WASHINGTON (AP) _ Among the eager freshmen entering Congress this year are two former county sheriffs who prefer quick action to debate and who have gone to jail rather than compromise.

Either the House of Representatives will have to change or Reps. James A. Traficant and Tommy Robinson will.

Traficant, D-Ohio, is a local folk hero who, as Mahoning County sheriff, tangled with and bested drug dealers, the FBI, the Internal Revenue Service and the mayor of Youngstown.

The tough-talking Traficant, acting as his own lawyer, won acquittal in a 1983 bribery case brought after federal agents made tape recordings of mobsters giving him $163,000.

Robinson, D-Ark., gained national notice when he left six prisoners handcuffed to a state prison fence in 1981 because officials delayed in transferring inmates from his crowded Pulaski County lockup.

Neither man is accustomed to submitting ideas to a committee for action or backing down from a fight.

''I don't like to have a beard grow down to my ankles before making a decision,'' Traficant said in a recent interview.

''I may be a classic example of a one-term congressman because I'm not going to join the group and watch. I'm not against compromise, but if the end result is that nothing happens, then I don't like it,'' he said.

Since running for Congress, Robinson, 43, has abandoned his swaggering style for the business suits and soothing voice of a successful politician. But he makes it clear he won't be cowed, either.

''I understand that to a certain degree you have to sacrifice the way you feel about things, but I won't go along to get along,'' Robinson said. ''I'm a conservative thinker. I don't anticipate everybody loving me. I plan to be talking on the House floor a lot.''

If history is any guide, both former sheriffs should enliven floor debate.

Robinson once publicly called an Arkansas state senator ''a Ninth Street pimp,'' suggesting that the legislator should be working on a Little Rock street known for its prostitution. In 1981, he alarmed county officials when he drew his pistol and arrested a youth who made an obscene gesture at him.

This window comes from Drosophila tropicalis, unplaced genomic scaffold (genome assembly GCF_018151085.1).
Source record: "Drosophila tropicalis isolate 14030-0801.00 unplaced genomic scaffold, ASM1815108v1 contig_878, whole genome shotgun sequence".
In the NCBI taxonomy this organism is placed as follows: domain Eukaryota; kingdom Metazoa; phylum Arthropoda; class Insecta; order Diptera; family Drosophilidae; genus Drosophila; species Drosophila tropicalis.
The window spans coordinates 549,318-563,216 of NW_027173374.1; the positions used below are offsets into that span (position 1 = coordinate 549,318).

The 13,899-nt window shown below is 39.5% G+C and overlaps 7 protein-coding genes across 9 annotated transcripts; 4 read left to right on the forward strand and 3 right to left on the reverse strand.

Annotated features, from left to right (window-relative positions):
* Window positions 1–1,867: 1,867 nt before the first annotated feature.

When he was sheriff, Traficant said that almost every public official in Mahoning County was controlled by organized crime. He arrested the mayor of Youngstown when funds were missing from the county airport's account.

And when Traficant, 44, defended himself at his 1983 bribery trial, federal Judge Ann Aldrich frequently scolded him for using profanity and villifying his accusers in court. He still peppers his conversation with vulgarities when talking with reporters.

Traficant got to Congress by ousting incumbent Republican Rep. Lyle Williams.

Although Arkansas' Robinson has moderated his tough-guy image after 16 years in law enforcement, colorful episodes from his public life have followed him to Capitol Hill.

In 1982, for example, he broke up a ''toga party'' among a group of mate- swapping couples in a Little Rock hotel on charges that they were engaging in open sex and smoking marijuana. The case collapsed when he and his deputies said they lost the drugs that were to be used as evidence.

Also in 1982, Robinson was jailed in Memphis for contempt of court after he arrested the county judge and county comptroller for refusing to allocate more money to the sheriff's office.

He was arrested again for ''frivolous prosecution'' after he twice arrested a prominent attorney in connection with the murder of the lawyer's wife.

''The news media consider me flamboyant because I don't mind telling you how I feel about something,'' Robinson said. ''I understand the protocol and rules of the House. I'll show respect, but I intend to keep my independence.''

In winning the House seat vacated by Republican Ed Bethune, Robinson failed to win a majority of votes among residents of Little Rock and its suburbs. He is extraordinarily popular, however, in working-class areas of Pulaski County and the seven mostly rural counties that surround Pulaski.

Like Robinson, Traficant has spent some time behind bars. In 1982, he was jailed for contempt when he refused to process mortgage foreclosures against hard-hit factory workers and farmers in his county.

''Good people were losing their homes because of economic conditions that cost them their jobs,'' Traficant recalled. ''Nobody was doing anything about it, so I dramatized the situation.''

That episode made Traficant even more beloved in Mahoning County, where he ran a drug abuse program before bering elected sheriff in 1980. A former star quarterback at the University of Pittsburgh, Traficant continued his anti-drug campaign as sheriff and set a record for drug busts.

He said his top priority now is to try to bring jobs to his economically depressed district and curb imports.